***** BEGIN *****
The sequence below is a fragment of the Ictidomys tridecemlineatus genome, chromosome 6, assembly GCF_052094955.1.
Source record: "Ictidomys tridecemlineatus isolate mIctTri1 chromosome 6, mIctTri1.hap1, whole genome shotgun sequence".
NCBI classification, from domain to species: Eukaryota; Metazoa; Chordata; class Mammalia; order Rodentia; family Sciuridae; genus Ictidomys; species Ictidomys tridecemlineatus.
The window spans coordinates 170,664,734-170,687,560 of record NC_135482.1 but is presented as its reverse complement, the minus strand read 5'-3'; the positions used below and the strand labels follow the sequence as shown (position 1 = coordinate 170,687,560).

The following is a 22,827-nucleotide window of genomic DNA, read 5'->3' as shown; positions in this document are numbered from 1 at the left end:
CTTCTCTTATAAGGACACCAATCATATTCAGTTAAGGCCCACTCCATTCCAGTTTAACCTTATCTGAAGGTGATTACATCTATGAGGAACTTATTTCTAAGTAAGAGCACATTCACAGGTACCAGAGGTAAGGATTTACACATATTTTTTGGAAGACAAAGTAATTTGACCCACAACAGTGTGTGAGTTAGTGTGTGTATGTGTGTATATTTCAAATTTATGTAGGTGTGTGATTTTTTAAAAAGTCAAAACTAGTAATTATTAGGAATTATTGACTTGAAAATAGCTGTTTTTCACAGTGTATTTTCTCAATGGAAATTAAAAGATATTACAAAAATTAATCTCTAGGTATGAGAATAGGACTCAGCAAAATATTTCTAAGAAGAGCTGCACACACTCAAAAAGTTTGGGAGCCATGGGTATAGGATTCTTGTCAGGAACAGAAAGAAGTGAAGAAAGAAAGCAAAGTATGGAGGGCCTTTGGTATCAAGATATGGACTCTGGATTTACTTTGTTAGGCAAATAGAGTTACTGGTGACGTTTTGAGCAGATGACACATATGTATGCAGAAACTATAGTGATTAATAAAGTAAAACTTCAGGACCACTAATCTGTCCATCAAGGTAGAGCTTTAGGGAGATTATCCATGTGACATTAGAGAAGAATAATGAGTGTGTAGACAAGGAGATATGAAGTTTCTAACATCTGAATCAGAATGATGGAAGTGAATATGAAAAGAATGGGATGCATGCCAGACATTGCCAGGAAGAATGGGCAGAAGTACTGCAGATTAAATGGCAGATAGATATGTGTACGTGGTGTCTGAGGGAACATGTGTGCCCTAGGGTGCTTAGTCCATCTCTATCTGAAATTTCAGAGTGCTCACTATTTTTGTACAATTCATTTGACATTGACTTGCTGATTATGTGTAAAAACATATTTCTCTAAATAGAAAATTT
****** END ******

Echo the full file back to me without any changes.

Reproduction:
The sequence below is a fragment of the Ictidomys tridecemlineatus genome, chromosome 6, assembly GCF_052094955.1.
Source record: "Ictidomys tridecemlineatus isolate mIctTri1 chromosome 6, mIctTri1.hap1, whole genome shotgun sequence".
NCBI classification, from domain to species: Eukaryota; Metazoa; Chordata; class Mammalia; order Rodentia; family Sciuridae; genus Ictidomys; species Ictidomys tridecemlineatus.
The window spans coordinates 170,664,734-170,687,560 of record NC_135482.1 but is presented as its reverse complement, the minus strand read 5'-3'; the positions used below and the strand labels follow the sequence as shown (position 1 = coordinate 170,687,560).

The following is a 22,827-nucleotide window of genomic DNA, read 5'->3' as shown; positions in this document are numbered from 1 at the left end:
CTTCTCTTATAAGGACACCAATCATATTCAGTTAAGGCCCACTCCATTCCAGTTTAACCTTATCTGAAGGTGATTACATCTATGAGGAACTTATTTCTAAGTAAGAGCACATTCACAGGTACCAGAGGTAAGGATTTACACATATTTTTTGGAAGACAAAGTAATTTGACCCACAACAGTGTGTGAGTTAGTGTGTGTATGTGTGTATATTTCAAATTTATGTAGGTGTGTGATTTTTTAAAAAGTCAAAACTAGTAATTATTAGGAATTATTGACTTGAAAATAGCTGTTTTTCACAGTGTATTTTCTCAATGGAAATTAAAAGATATTACAAAAATTAATCTCTAGGTATGAGAATAGGACTCAGCAAAATATTTCTAAGAAGAGCTGCACACACTCAAAAAGTTTGGGAGCCATGGGTATAGGATTCTTGTCAGGAACAGAAAGAAGTGAAGAAAGAAAGCAAAGTATGGAGGGCCTTTGGTATCAAGATATGGACTCTGGATTTACTTTGTTAGGCAAATAGAGTTACTGGTGACGTTTTGAGCAGATGACACATATGTATGCAGAAACTATAGTGATTAATAAAGTAAAACTTCAGGACCACTAATCTGTCCATCAAGGTAGAGCTTTAGGGAGATTATCCATGTGACATTAGAGAAGAATAATGAGTGTGTAGACAAGGAGATATGAAGTTTCTAACATCTGAATCAGAATGATGGAAGTGAATATGAAAAGAATGGGATGCATGCCAGACATTGCCAGGAAGAATGGGCAGAAGTACTGCAGATTAAATGGCAGATAGATATGTGTACGTGGTGTCTGAGGGAACATGTGTGCCCTAGGGTGCTTAGTCCATCTCTATCTGAAATTTCAGAGTGCTCACTATTTTTGTACAATTCATTTGACATTGACTTGCTGATTATGTGTAAAAACATATTTCTCTAAATAGAAAATTT